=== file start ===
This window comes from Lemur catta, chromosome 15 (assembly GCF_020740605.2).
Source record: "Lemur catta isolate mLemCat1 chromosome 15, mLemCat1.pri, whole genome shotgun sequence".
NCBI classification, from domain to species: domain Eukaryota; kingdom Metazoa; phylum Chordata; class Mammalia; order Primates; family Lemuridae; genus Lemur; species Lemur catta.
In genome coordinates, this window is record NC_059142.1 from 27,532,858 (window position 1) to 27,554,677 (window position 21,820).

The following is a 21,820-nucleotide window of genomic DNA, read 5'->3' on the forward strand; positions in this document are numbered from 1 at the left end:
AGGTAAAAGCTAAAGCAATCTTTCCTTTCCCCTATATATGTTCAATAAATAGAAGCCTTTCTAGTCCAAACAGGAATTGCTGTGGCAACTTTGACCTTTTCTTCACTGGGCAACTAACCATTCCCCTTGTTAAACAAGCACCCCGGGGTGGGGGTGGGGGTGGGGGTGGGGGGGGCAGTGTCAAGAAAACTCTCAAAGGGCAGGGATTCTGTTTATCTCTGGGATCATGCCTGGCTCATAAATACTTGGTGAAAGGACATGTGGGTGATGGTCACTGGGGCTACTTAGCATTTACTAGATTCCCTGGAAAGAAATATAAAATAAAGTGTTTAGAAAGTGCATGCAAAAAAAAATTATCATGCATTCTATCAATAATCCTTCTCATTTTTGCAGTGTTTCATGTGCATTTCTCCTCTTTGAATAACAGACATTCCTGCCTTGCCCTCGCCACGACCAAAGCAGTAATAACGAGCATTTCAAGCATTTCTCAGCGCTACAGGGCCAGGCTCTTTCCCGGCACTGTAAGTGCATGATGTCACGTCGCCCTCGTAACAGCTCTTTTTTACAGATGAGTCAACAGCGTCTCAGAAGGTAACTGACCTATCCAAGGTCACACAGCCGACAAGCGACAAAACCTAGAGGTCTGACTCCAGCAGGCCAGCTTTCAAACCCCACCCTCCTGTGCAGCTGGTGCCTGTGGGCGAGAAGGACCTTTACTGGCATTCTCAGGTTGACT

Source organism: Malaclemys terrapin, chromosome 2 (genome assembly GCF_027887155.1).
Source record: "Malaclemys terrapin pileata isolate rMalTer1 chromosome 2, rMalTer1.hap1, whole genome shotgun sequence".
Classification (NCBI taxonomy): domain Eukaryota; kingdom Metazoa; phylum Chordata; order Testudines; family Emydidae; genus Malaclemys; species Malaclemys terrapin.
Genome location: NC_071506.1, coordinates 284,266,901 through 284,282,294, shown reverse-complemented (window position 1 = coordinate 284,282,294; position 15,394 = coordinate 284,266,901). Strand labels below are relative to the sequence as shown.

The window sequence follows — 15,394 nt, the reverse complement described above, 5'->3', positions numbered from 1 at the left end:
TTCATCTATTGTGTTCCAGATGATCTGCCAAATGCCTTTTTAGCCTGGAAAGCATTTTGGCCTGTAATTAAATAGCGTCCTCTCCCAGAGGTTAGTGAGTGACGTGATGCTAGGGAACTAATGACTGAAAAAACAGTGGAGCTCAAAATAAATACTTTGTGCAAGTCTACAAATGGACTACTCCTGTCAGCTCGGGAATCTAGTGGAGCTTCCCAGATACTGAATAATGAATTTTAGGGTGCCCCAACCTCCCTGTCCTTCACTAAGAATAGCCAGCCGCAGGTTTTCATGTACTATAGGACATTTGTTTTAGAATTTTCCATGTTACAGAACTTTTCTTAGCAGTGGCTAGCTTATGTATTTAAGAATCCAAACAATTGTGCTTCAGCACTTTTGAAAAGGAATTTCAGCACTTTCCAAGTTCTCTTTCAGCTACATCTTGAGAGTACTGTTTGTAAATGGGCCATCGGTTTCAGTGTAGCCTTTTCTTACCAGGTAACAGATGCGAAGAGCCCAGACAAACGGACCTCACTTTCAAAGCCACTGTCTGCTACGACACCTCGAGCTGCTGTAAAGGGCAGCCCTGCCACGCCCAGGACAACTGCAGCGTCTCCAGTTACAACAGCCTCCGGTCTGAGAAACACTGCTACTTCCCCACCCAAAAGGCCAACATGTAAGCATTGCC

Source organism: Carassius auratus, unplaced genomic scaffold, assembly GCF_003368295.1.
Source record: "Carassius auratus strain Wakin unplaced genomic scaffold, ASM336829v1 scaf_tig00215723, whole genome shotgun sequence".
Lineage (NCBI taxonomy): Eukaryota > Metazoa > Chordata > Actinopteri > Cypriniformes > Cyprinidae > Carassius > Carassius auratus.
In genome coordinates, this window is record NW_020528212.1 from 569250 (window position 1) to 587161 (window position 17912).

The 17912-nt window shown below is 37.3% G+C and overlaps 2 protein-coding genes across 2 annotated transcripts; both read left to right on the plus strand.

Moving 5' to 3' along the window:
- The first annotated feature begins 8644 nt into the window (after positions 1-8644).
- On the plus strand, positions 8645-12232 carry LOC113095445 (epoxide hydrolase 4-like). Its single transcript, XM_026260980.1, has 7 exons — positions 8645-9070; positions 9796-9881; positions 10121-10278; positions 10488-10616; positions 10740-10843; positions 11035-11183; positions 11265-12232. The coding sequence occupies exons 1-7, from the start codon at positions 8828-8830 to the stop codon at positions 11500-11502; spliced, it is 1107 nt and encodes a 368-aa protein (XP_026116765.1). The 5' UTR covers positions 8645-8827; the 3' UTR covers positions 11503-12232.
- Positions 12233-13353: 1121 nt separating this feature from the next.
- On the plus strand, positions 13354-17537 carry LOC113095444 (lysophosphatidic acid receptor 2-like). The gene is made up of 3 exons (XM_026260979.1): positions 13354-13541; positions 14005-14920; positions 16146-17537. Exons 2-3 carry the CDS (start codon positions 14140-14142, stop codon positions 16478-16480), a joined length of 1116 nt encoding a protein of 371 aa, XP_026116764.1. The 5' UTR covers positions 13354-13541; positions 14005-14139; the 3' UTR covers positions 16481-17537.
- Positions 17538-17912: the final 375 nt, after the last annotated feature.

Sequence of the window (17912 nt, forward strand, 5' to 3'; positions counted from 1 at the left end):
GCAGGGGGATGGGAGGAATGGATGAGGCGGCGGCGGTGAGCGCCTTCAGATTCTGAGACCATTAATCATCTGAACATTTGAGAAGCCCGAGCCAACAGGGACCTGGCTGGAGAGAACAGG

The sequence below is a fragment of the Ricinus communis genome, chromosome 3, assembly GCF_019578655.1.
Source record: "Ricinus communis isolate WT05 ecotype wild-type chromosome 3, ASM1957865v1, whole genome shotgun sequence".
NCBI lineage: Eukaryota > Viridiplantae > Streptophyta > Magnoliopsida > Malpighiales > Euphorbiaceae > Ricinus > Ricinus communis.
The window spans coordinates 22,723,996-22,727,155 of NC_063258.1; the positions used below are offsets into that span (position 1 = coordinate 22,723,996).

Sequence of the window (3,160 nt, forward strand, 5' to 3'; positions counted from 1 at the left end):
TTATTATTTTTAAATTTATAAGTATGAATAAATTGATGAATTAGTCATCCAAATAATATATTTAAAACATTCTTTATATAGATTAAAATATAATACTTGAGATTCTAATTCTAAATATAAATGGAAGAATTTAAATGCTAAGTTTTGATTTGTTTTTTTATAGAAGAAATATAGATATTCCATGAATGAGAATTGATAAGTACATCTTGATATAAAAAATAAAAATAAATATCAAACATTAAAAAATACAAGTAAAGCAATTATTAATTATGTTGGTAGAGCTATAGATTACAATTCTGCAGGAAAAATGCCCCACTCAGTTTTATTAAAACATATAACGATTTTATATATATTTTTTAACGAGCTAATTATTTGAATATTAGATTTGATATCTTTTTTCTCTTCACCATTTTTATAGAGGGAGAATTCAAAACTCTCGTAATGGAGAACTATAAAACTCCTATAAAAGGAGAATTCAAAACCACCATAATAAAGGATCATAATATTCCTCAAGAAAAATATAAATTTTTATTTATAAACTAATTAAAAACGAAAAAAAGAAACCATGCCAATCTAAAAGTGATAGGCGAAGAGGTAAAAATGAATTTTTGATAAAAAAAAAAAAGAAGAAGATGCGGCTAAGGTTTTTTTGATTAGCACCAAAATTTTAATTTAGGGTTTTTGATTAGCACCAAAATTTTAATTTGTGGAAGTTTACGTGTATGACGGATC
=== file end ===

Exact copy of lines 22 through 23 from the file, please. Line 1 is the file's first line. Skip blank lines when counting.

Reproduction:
- On the plus strand, positions 13354-17537 carry LOC113095444 (lysophosphatidic acid receptor 2-like). The gene is made up of 3 exons (XM_026260979.1): positions 13354-13541; positions 14005-14920; positions 16146-17537. Exons 2-3 carry the CDS (start codon positions 14140-14142, stop codon positions 16478-16480), a joined length of 1116 nt encoding a protein of 371 aa, XP_026116764.1. The 5' UTR covers positions 13354-13541; positions 14005-14139; the 3' UTR covers positions 16481-17537.
- Positions 17538-17912: the final 375 nt, after the last annotated feature.